We the Servants

There are a number of things that I strongly dislike;

  1. Beans, All kinds. The consistency is disgusting. Also, they are so small that they hide in your food and then you accidentally bite into one. It’s awful
  2. People who don’t follow basic traffic laws. I think I could easily have a diagnosable road rage disorder.
  3. Hot cars. Actually, all stuffy environments.
  4. Churches who glorify the pastor. This might be related to hating stuffy environments.

 

It was sometime in April of 2017 that I started a bivocational call as a full time System Engineer working for a small company in Akron as well as filling in as an Interim Pastor for a local Covenant church that was going through a difficult phase. The first time I preached there I introduced myself as Jon because well that’s my name. I didn’t think much of it until after the service when two women came up to me and started emphasizing the word “Pastor” before my name.

Normally I don’t care what people call me as long as they don’t call me late for dinner.

Classic…

I told the two women that they didn’t need to call me “Pastor Jon” and they could just call me Jon. There are a few moments in my life that if I could time travel I would go back and change. This is one of those moments. After receiving a lecture about how I was “afraid” to live into my calling, these two women went around to the whole congregation and complained about me inviting them to simply call me by my name. Eventually this spiraled out of control and during a council meeting we had to discuss in detail the reason why calling someone “Pastor ____” can create problems.

The reason why I don’t like to be called Pastor Jon is because it starts all conversations off with a divide. I am starting the conversation off as showing you my position and authority. It reminds me of people who introduce themselves with their Job titles to let you know they are important.

“Hi, I am Joe Redman Chief Accountant.”

I never know what I am supposed to respond with. Like do I affirm how important they are to their company or do I simply try to introduce myself similarly? I think for most people we recognize that we are not defined by a title or job but rather by what we do.

In the movie Batman Begins, Batman has a scene in which he lets his secret identity slip a little bit to his love interest and childhood friend, Rachel Dawes. After saving her life as Batman she tells him that he could die, and no one knows who he is. He responds by repeating a quote she uttered to him earlier in the movie.

“It’s not who I am underneath, but what I do that defines me.” – Batman

I know I could have credited that quote to the actor or even Batman’s alter ego, Bruce Wayne, but how many times in your life can you credit a quote to Batman? Take the opportunities that present themselves to you!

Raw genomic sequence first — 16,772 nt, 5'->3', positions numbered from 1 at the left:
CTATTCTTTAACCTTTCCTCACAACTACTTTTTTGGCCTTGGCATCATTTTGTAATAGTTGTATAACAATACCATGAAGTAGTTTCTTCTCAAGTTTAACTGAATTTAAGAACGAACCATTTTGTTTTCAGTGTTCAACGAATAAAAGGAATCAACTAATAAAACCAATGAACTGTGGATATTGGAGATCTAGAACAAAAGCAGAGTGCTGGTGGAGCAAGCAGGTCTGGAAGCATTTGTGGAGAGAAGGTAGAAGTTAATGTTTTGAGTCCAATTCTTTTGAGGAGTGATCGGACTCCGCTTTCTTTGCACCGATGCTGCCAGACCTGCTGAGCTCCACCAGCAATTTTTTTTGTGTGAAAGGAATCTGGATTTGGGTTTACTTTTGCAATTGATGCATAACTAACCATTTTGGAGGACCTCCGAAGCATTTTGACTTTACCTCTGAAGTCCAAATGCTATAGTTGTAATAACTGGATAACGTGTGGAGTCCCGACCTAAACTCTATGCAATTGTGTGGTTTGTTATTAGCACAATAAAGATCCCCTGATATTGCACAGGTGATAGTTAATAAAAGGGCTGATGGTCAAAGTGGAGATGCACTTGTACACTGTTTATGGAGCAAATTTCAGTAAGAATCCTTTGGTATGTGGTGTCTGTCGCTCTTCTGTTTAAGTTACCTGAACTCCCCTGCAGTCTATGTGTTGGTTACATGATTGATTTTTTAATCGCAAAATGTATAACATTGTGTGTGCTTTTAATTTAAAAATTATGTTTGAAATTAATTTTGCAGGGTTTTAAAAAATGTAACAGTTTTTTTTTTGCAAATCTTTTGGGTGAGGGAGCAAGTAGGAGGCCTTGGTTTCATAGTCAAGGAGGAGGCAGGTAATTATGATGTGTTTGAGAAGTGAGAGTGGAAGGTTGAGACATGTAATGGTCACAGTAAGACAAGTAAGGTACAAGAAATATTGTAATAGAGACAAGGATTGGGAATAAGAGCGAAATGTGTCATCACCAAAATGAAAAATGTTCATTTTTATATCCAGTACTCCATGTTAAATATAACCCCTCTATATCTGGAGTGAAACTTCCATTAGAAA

Anyway, the point here is that Batman recognizes in this movie that wearing a costume, having cool gadgets or simply calling himself batman doesn’t make him a superhero but rather his actions define him as such.

This is equally true for Pastors. We are not defined by the fact that we went to Seminary or that we have the title Pastor. In fact, both of those things can be hindrances because what does define us is our ability to show the Love of God with all we meet. The title can create a boundary that doesn’t need to be there.

In all reality the title is just a microcosm of the larger issue. Somehow the Church started seeing their pastors as more than just women and men who feel a call to lead a church and instead started treating them like prophets and seers. People think we have some kind of a magical connection to God that they don’t know about or couldn’t tap into. They think we don’t struggle with doubt or temptation. All of this is far from true. We are nothing more than beggars showing other beggars where we stumbled upon food. *Spoiler Alert* Seminary graduation doesn’t come with a cell phone number for God.

The glorification of the pastor creates a mentality of pastoral infallibility that leads to greater divides between those in the Church and those out of the church. It promotes a Church that is only as strong as the pastor’s weakest quality. If you pastor sucks at promoting diversity, then because you pastor is some kind of prophet your congregation will end up sucking at promoting diversity. The majesty of the Gospel is so much greater than any one woman or man.

As I reread this post I recognize that it can be taken a little harsh. I am not advocating that you can’t call you pastor by the title pastor. If you feel comfortable with it than keep doing it! I am advocating more for the mentality of recognizing pastors as people and not prophets. I am advocating for a presentation of the Gospel narrative that is more appealing to those outside the church.

Never forget friends that we are Servants of Christ. We are not the heroes of the narrative we are fellow Servants desperately indebted to Christ. Our goal is to go out and share the Good News with everyone we meet.

 

“Do nothing out of selfish ambition or vain conceit. Rather, in humility value others above yourselves,” _ Philippians 2:3

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